Los Angeles -- Harriet Nelson, whose transition from Ozzie Nelson's band singer to his wife and then mother to their two sons transformed her into the matriarch of one of television's most wholesome and beloved families, has died. She was 85.
Mrs. Nelson died of congestive heart failure Sunday afternoon in her Laguna Beach, Calif., home with her son David, and his wife, Yvonne, at her bedside.
"David was holding her hand," her daughter-in-law said. "She fell asleep and passed away peacefully."
The demure and highly respected Mrs. Nelson, once America's favorite housewife, had lived in quiet retirement for many years. ZTC She had remained generally out of public view since her husband's death from cancer in 1975 and the 1986 air crash that claimed her son Rick, a popular rock 'n' roll performer long after "The Adventures of Ozzie and Harriet" went off the air.
Mrs. Nelson had been admitted to South Coast Medical Center in late August suffering from congestive heart failure. A smoker, she had long battled emphysema.
Asked last month if she were in good spirits, her surviving son David replied: "She hasn't been in good spirits since dad died."
With Ozzie as the helpful, willing but sometimes befuddled husband and Harriet as his knowing, soft-spoken spouse who never strayed far from the kitchen, the Nelsons became a weekly living room symbol of a simpler, gentler America.
"The Adventures of Ozzie and Harriet," which began on radio in 1944 and aired on television from 1952 to 1966, was the longest-running family sitcom in TV history. In the process of producing 435 episodes, the Nelsons became an American institution. Two decades after the show was canceled, people would still approach Mrs. Nelson and say, "Aren't you Ozzie and Harriet?"
She'd always laugh and say, "Well, I'm one of them."
Harriet Hilliard (born Harriet Louise Snyder in Des Moines, Iowa) was the daughter of theatrical parents who plied the Midwestern theater circuit. She made her stage debut at the age of 6 weeks when her mother carried her on stage in "Heir to the Horrah," and she had her first speaking role when she was 3.
Following her mother to New York after her parents separated, Harriet quit high school three months shy of graduating to join the Corps de Ballet at the Capitol Theater on Broadway. In 1927, when she was 17, she was hired by vaudeville comic Ken Murray to be his straight woman.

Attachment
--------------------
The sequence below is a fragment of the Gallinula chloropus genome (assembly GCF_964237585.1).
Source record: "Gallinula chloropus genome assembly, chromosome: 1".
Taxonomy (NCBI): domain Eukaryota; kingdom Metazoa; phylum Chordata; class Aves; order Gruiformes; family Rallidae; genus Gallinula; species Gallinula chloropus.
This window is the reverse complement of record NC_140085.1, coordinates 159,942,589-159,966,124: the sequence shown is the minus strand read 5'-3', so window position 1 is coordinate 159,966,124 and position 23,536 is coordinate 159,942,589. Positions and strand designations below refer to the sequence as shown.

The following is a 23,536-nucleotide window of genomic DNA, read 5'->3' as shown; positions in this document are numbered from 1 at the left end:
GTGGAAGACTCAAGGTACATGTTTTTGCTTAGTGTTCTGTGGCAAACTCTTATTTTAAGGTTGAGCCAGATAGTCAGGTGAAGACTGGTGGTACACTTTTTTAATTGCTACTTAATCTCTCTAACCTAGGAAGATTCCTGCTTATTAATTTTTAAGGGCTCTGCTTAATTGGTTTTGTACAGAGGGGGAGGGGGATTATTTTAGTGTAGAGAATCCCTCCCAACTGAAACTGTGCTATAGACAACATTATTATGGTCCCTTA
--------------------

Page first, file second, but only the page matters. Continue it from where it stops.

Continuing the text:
For the next year, she worked with Murray and danced in the Harry Carroll Revue, the first vaudeville unit to go out on the Radio Keith Orpheum circuit playing two shows a day. She later worked as straight woman for comedian Bert Lahr and played the Palace Theater four times.
In 1931, Harriet was hired to do a specialty dance act at the Hollywood Restaurant, one of Manhattan's top nightclubs. She was soon serving as mistress of ceremonies and working in production numbers at the club.
A year later, Ozzie Nelson hired her to be the vocalist with his popular dance band. They were an instant hit with the young Westchester, N.Y., crowd during their first engagement at the famed Glen Island Casino. There, they began doing humorous duets, which Ozzie wrote, and it wasn't long before they became a couple off stage as well as on. They were married in 1935.
Harriet made her motion picture debut in "Follow the Fleet" with Ginger Rogers and Fred Astaire in 1936, and although she appeared in several other pictures over the next few years, her priority was being with Ozzie and starting a family.
Having grown up in show business, she once said, "I know there's one thing that's important and that's your family."
Both Ozzie and Harriet achieved their greatest early success on radio, beginning with their regular appearances on comic Joe Penner's "Baker's Broadcast" out of New York in the early '30s. In the early '40s, Ozzie, Harriet and the band joined Red Skelton's new radio show in Hollywood and she not only sang on the show but worked with Skelton in comedy sketches. She played Daisy June opposite Red's Klem Kadidlehopper, Calamity Jane opposite his Dead-Eye and the mother of Junior, "the mean widdle kid."
When Skelton was drafted into the Army in 1944, the Nelsons began their own radio show. "The Adventures of Ozzie and Harriet" began as a day in the life of bandleader Ozzie Nelson and his vocalist wife Harriet Hilliard.
Originally, the radio series featured child actors because the patriarch said he "didn't want any inflated egos at the dinner table." But in 1949, Ozzie -- who wrote much of their material himself -- gave in and with Harriet's blessings let the boys portray themselves.
Many reflected that the only thing that really changed when the Nelsons switched mediums were the voices of Dave and Rick.
On both radio and television, Ozzie portrayed the stubborn husband and father who tried to convince his wife that men were superior by nature, both physically and mentally. She was the forebearing spouse who never argued but always proved him wrong, in one way or another.
Unlike the radio Nelsons, their TV counterparts increasingly became embroiled in the growing pains of the two boys. Rick went from a kid with a crew-cut haircut to a singing idol. The more staid David attended law school and went into practice. And when they both married in real life, their wives were brought into the show.
The closeness that Americans sensed from their favorite TV family was not coincidental. The Nelsons themselves were described as a tight-knit, loving bunch who never let their show business success affect their home life.
In 1973 Ozzie and Harriet -- their children now grown and on their own -- returned to TV with a syndicated series called "Ozzie's Girls," in which they took in two college co-ed boarders. David Nelson produced the half-hour series but Ozzie became ill and it survived only one season.
Mrs. Nelson is survived by her son David, nine grandchildren and one great-grandchild.